GO IN DEPTH

Get Outdoors and Start Counting


One of the easiest ways to get students excited about science in the classroom is to excite them about science outside of the classroom. Citizen science projects, which ask non-scientists to gather or work with information to help scientists with research, are abundant these days and often are happy to accept student participants.

One of the oldest citizen science projects in the United States is the Audubon Society's Christmas Bird Count. First conducted on Christmas Day in 1900, the original idea was posed as an alternative to traditional Christmas hunts and was completed by 27 birders who tallied 90 species. Each year, this three-week-long event now attracts more than 72,000 volunteer bird counters in more than 2,400 locations across the Western Hemisphere. Last year birdwatchers counted nearly 69 million birds, comprised of 2,106 species, approximately 20% of all bird species known on the planet. This year's census of birds, the 116th, began on December 14 and will conclude on January 5.

To participate, you must join a group count, each of which happens on a single day and covers a pre-determined circle with a 15-mile diameter. If you live (or go to school) within that circle, you can make arrangements with the count organizer to count the birds in your backyard or schoolyard. Otherwise, you'll be able to head out into the field with an experienced birder and other novice birdwatchers. You'll count every single bird you hear or see throughout the day.

Scientists use the data compiled during the Christmas Bird Count and the Breeding Bird Survey each June to measure the health and status of bird communities in the Western Hemisphere. Results from the Christmas Bird Count have been used as an early warning system for declining populations, such as in the 1980s, when for the first time the U.S. Fish and Wildlife Service used survey results to determine that American black ducks were being overhunted and to restrict hunting numbers in order to help stabilize the population. More than 200 papers have come from Christmas Bird Count data, including the groundbreaking Audubon's Birds and Climate Change Report (first published in 2009 and updated in 2014), which predicts the potential effects climate change will have on 314 migratory bird populations 50–80 years from now.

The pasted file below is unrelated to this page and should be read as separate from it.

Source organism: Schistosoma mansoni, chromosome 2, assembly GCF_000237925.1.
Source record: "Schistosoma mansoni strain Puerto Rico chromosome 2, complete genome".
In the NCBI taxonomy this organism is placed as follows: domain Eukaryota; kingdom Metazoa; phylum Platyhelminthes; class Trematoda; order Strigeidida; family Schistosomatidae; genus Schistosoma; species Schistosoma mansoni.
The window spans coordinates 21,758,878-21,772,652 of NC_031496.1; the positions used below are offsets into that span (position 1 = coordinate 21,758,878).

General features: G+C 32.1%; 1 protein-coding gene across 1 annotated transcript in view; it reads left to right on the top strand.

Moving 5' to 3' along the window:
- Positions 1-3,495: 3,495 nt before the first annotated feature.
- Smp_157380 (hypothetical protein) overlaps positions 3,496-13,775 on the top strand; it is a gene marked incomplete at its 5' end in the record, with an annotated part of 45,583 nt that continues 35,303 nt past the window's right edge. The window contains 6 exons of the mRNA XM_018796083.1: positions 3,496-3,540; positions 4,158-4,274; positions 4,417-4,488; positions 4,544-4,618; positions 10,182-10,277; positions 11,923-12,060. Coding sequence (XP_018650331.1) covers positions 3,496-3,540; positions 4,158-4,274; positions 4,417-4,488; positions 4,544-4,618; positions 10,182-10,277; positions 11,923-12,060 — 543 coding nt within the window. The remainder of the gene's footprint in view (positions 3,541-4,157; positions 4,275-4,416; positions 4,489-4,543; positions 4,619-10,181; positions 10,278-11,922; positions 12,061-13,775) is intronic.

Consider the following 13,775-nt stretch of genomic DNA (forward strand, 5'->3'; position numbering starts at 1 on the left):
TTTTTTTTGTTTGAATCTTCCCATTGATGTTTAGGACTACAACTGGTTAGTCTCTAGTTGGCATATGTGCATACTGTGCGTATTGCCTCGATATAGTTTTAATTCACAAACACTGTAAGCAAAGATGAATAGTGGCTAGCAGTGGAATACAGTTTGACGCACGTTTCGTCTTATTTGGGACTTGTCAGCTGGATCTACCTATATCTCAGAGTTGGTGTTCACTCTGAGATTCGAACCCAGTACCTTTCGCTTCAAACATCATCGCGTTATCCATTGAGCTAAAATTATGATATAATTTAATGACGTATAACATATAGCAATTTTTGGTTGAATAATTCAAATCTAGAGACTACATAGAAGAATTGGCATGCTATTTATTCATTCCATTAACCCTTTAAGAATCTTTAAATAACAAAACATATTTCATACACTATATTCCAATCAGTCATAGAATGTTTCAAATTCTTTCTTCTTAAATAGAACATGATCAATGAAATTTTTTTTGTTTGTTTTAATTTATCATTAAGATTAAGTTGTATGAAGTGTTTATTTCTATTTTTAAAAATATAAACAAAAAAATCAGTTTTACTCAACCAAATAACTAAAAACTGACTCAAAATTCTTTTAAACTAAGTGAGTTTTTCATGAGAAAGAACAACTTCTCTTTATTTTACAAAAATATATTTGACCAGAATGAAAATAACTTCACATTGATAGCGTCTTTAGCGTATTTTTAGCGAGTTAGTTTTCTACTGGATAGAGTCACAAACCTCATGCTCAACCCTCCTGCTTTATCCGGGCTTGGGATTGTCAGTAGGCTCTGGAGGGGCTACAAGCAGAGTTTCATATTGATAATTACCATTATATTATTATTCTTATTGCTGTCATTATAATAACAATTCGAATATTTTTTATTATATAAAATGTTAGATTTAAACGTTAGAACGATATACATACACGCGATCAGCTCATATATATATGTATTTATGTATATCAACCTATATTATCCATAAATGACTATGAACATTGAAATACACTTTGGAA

If you'd like to find out more about our fine feathered friends, All about Birds is a comprehensive, online guide to birds from the Cornell Laboratory of Ornithology and is a great place to start learning about birds that might be found locally (as well as more exotic species). Look Up! Bird-Watching in Your Own Backyard engages students in meaningful observation of the natural world by sketching common birds in their area, while Bird Populations focuses on patterns and changes in bird species.

If citizen science sounds interesting, but the Christmas Bird Count doesn't work for you, there are many other options for getting involved: Zooniverse, Project SETI, and EyeWire offer projects that can be done on a computer or mobile device. The Journey North, iNaturalist, and Project Noah apps all encourage people to share their data about plants and animals from out and about. BioBlitz is an annual 24-hour event in which teams of volunteer scientists, families, students, teachers, and other community members work together to find and identify as many species of plants, animals, microbes, fungi, and other organisms as possible. The 2016 BioBlitz will take place on May 20–21 at national parks across the country. You can see a Morning Bird Inventory from the 2013 event in Jean Lafitte National Historical Park and Preserve in southern Louisiana.

Photo Credit: Clipart.com.

 

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